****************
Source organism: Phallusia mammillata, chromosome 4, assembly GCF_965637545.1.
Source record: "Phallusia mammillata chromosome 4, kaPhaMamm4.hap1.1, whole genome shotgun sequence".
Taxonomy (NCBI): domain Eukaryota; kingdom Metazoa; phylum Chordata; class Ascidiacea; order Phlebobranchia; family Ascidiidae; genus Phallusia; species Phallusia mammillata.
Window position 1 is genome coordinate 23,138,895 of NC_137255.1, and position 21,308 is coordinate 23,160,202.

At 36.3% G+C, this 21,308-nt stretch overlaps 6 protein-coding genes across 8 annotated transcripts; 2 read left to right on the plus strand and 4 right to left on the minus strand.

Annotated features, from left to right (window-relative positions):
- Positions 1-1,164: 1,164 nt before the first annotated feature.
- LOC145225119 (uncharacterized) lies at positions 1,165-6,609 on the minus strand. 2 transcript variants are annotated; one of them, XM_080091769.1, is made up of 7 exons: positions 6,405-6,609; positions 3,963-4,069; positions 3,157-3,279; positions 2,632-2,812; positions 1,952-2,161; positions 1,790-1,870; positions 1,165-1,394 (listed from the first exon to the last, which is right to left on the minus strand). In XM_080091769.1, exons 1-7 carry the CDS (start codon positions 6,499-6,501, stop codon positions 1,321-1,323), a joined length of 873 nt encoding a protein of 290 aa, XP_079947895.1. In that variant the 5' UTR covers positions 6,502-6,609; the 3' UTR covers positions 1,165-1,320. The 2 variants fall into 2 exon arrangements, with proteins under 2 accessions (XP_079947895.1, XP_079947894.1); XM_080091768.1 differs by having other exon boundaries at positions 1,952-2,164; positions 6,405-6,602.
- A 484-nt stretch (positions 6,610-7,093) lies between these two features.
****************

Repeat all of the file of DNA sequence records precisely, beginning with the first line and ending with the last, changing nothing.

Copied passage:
Source organism: Phallusia mammillata, chromosome 4, assembly GCF_965637545.1.
Source record: "Phallusia mammillata chromosome 4, kaPhaMamm4.hap1.1, whole genome shotgun sequence".
Taxonomy (NCBI): domain Eukaryota; kingdom Metazoa; phylum Chordata; class Ascidiacea; order Phlebobranchia; family Ascidiidae; genus Phallusia; species Phallusia mammillata.
Window position 1 is genome coordinate 23,138,895 of NC_137255.1, and position 21,308 is coordinate 23,160,202.

At 36.3% G+C, this 21,308-nt stretch overlaps 6 protein-coding genes across 8 annotated transcripts; 2 read left to right on the plus strand and 4 right to left on the minus strand.

Annotated features, from left to right (window-relative positions):
- Positions 1-1,164: 1,164 nt before the first annotated feature.
- LOC145225119 (uncharacterized) lies at positions 1,165-6,609 on the minus strand. 2 transcript variants are annotated; one of them, XM_080091769.1, is made up of 7 exons: positions 6,405-6,609; positions 3,963-4,069; positions 3,157-3,279; positions 2,632-2,812; positions 1,952-2,161; positions 1,790-1,870; positions 1,165-1,394 (listed from the first exon to the last, which is right to left on the minus strand). In XM_080091769.1, exons 1-7 carry the CDS (start codon positions 6,499-6,501, stop codon positions 1,321-1,323), a joined length of 873 nt encoding a protein of 290 aa, XP_079947895.1. In that variant the 5' UTR covers positions 6,502-6,609; the 3' UTR covers positions 1,165-1,320. The 2 variants fall into 2 exon arrangements, with proteins under 2 accessions (XP_079947895.1, XP_079947894.1); XM_080091768.1 differs by having other exon boundaries at positions 1,952-2,164; positions 6,405-6,602.
- A 484-nt stretch (positions 6,610-7,093) lies between these two features.